State Pension  

Divorced women could be owed £50k due to pension loophole

Divorced women could be owed £50k due to pension loophole

Advisers have been urged to check the state pension payments of women who divorced later in life as they could be missing out on large sums due to a loophole in the rules, according to consultancy LCP.

LCP said women aged 60+ who reached state pension age before April 6, 2016 could be due uplifts of more than £50,000 over the course of their retirement due to a little known rule.

This is because they fall under the old state pension system which makes significant provision for divorced women. 

If they divorced after pension age they would only benefit from the pension uplift if they notify DWP of their divorce. 

The uplift is due because under the old state pension system, a married woman who divorced can substitute her ex husband’s national insurance record for her own up to the date of their divorce for the purpose of working out her basic state pension.  

LCP analysis found that a married woman previously on the standard ‘married woman’s rate’ of £80.45 can instead get a basic pension of £134.25 if her husband has a full contribution record, equating to an extra £50,000 over the course of a 20-year retirement.

According to LCP, many may not be aware of this rule or may be put off trying. It urged advisers to check and make a claim to the Department of Work and Pensions in case there are missing payments.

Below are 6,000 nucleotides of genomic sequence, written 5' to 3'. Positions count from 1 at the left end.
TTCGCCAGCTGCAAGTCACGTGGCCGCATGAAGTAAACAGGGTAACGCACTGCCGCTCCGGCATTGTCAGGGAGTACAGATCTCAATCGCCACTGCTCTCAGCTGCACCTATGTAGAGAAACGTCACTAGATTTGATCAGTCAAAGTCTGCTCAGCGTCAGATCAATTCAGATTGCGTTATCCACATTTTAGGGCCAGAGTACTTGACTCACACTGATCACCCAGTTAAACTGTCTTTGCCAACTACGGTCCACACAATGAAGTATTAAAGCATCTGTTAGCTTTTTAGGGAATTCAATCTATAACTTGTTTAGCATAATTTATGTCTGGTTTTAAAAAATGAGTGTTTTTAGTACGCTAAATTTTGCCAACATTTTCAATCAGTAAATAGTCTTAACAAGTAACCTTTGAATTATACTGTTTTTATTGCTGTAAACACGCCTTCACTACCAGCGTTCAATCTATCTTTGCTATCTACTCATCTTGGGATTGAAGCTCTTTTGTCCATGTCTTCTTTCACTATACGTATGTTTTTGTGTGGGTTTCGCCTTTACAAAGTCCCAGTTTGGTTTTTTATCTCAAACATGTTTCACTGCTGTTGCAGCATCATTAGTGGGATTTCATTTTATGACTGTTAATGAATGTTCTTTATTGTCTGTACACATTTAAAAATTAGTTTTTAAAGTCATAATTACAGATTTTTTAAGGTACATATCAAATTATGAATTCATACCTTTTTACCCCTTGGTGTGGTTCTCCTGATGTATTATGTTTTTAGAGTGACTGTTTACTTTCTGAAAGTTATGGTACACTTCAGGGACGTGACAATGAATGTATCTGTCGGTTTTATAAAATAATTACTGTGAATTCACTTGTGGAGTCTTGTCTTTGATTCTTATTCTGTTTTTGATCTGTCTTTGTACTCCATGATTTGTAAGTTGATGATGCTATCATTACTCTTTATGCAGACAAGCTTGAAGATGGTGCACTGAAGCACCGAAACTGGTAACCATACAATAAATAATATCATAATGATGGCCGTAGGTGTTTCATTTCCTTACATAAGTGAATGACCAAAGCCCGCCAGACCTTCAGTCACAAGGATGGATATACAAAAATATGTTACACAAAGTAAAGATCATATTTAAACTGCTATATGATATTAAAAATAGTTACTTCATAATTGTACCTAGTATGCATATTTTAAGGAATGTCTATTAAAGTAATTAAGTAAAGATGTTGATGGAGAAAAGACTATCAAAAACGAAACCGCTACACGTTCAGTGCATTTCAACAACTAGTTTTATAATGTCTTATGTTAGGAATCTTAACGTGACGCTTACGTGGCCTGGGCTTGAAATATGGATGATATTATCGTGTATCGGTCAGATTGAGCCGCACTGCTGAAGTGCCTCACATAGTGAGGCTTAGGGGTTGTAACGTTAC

Make a claim

For women who divorced and did not remarry before state pension age, any “substitution” based on her ex husband’s national insurance record should have taken place when she claimed her state pension.  

But where women divorce after retirement, an uplift will not take place automatically, therefore a claim needs to be made.

Paul Cobley, director of Oak Barn Financial Planning, said too many advisers and lawyers were not making their clients aware of substitution.

He said: “I have to give my clients the confidence to persist, otherwise many would give up at the first rejection.  

“It also concerns me that not only are advisers and lawyers not telling their clients about substitution, perhaps through a lack of understanding themselves, but there is little guidance out there generally, especially on the government website. 

“Yet for low earners this guidance can often be the most valuable advice a person ever receives, literally life changing.”

Steve Webb, partner at LCP, submitted a Freedom of Information request to DWP to see how many women were making claims post-retirement for their state pension to be reassessed.

However, DWP does not hold this data.

In response to the FOI, DWP stated: “We do not keep records of people making applications for uplifts in state pension following divorce.  

“The data we do hold are of snapshots of payments of state pension at specific points in time. We do not track the amounts of state pension people receive over time. 

“Thus, we are unable to say whether any person has received the type of uplift you reference to in your request without creating new data”.